1st Edition

Tradition and Christianity The Colonial Transformation of a Solomon Islands Society

By Ben Burt Copyright 1994

    Burt studies the effects of the 19th century labour trade, colonial subjugation and the subsequent Christian conversion. He examines the anti-colonial Maasina Rule movement of the 1940s and finally illustrates the subsequent efforts of Kwara'ae leaders to regain their self-determination and to reaffirm the values of "tradition" under Christianity.
    The Kwara'ae example of colonialism and Christianity is part of the broader experience of Melanesia and of other peoples in the Third World who once lived a tribal life. The detailed local focus, based on a year of fieldwork, provides valuable evidence essential to a wider comparative analysis of colonial history and the continuing development of indigenous Christianity from an anthropological and a historical perspective. Tradition and Christianity explores how and why a Pacific Islands people, fiercely attached to the tradition of their ancestors, have transformed their society by changing their religion.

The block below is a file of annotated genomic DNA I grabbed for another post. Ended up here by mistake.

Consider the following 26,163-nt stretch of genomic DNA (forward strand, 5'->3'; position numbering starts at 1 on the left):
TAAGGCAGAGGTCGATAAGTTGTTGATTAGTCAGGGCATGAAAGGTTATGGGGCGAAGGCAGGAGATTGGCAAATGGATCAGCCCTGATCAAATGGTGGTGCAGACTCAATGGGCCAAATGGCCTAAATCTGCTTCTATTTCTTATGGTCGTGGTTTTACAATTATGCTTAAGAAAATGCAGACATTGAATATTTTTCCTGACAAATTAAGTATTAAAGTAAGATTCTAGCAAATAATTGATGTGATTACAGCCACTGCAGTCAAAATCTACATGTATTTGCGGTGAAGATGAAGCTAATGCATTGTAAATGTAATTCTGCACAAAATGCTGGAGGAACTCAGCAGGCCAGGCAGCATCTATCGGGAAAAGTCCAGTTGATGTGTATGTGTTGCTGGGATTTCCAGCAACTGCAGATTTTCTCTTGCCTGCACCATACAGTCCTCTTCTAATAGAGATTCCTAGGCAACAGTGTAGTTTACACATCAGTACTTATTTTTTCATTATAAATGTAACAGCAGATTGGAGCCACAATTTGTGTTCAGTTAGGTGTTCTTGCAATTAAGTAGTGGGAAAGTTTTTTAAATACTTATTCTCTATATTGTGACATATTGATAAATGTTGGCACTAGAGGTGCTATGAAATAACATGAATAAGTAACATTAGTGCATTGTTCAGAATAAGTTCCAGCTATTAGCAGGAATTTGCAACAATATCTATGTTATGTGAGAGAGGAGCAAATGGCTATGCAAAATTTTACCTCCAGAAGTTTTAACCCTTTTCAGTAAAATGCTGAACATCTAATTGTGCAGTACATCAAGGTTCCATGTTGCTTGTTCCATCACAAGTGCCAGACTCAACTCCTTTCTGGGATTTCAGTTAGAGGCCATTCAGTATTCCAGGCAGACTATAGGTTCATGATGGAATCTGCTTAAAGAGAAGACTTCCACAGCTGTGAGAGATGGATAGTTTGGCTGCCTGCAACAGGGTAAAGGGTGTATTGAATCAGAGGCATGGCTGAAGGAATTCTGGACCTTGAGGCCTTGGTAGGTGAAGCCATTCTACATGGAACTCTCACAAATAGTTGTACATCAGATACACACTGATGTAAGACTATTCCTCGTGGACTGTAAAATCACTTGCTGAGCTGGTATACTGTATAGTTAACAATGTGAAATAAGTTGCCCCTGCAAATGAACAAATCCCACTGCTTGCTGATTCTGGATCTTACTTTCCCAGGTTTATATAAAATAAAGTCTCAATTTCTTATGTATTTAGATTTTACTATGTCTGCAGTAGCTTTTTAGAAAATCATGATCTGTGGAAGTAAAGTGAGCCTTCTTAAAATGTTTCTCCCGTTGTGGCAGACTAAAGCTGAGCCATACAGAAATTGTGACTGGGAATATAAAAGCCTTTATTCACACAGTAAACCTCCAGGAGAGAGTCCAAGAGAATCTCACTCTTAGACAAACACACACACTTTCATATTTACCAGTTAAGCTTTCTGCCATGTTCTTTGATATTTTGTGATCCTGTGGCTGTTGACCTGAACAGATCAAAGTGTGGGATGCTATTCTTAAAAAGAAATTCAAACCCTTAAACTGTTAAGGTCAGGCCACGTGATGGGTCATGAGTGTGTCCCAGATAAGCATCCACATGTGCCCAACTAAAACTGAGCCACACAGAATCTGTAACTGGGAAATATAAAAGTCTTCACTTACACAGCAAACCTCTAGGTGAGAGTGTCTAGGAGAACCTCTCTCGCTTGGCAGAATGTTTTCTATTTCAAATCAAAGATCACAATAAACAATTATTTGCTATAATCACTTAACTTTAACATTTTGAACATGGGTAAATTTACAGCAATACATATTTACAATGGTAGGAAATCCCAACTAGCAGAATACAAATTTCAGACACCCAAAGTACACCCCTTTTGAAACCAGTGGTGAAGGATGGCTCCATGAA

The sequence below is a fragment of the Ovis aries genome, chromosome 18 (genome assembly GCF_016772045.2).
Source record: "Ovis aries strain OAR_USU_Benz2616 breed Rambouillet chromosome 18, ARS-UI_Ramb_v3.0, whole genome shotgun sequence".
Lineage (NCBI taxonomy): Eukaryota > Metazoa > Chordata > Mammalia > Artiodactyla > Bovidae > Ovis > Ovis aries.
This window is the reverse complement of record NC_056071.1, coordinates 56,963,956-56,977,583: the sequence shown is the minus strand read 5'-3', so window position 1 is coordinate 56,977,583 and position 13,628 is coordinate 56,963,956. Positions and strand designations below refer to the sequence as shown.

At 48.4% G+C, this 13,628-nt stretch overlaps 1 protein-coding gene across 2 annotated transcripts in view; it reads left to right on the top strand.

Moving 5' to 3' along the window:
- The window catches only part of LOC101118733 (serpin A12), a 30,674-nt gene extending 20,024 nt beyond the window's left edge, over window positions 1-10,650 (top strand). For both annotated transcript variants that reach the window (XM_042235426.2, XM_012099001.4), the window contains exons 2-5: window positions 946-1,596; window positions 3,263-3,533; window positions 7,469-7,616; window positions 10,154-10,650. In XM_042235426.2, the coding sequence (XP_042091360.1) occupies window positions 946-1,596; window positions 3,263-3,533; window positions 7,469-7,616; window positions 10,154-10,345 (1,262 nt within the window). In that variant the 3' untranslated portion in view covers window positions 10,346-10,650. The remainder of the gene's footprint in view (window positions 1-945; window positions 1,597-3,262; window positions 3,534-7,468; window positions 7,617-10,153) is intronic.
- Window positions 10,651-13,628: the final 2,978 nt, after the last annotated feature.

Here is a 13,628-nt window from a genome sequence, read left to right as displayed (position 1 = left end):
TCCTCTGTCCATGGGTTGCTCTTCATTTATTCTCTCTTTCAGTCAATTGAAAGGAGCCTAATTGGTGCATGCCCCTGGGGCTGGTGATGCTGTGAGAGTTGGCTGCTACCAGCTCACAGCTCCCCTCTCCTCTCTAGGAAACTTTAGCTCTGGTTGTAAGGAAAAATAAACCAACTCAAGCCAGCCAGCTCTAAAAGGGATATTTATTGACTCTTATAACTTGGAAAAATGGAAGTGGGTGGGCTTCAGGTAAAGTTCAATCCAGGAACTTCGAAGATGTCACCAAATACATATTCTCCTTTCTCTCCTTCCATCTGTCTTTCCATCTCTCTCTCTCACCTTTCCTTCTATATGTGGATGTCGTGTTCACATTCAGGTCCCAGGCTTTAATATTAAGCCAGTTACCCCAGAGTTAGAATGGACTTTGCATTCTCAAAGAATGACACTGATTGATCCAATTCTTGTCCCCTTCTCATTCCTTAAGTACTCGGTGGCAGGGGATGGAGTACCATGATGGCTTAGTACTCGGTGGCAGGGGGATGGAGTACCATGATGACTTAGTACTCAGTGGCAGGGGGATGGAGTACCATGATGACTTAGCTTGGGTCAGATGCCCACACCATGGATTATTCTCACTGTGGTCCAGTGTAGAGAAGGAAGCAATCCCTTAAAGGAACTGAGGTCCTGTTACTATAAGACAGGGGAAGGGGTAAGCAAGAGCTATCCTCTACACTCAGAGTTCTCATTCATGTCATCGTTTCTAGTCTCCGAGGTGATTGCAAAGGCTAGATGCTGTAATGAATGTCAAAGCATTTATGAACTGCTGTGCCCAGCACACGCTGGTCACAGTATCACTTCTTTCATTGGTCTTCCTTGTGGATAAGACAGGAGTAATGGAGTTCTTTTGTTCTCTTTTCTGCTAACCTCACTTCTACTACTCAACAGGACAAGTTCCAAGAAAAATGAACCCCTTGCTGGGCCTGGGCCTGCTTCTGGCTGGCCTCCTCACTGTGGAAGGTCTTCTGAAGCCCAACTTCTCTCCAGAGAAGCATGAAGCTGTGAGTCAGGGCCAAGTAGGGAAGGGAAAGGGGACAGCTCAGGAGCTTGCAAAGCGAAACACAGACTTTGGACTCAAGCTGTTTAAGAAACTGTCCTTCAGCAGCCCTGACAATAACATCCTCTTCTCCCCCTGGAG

Land and people, relationships and rules; people and ghosts, religion and politics; going overseas (1870s to 1890s); God and government arrive (1900s to 1910s); the Christian transformation (1920s to 1930s); Masing Rul - the Maasina Rule Movement (1940s); towards "independence" (1950s to 1980s); the Christian social order; Kwara'ae Christianity and the Christian tradition; maps of Solomon Islands and Malaita and Kwara'ae and Kwai District.


    Ben Burt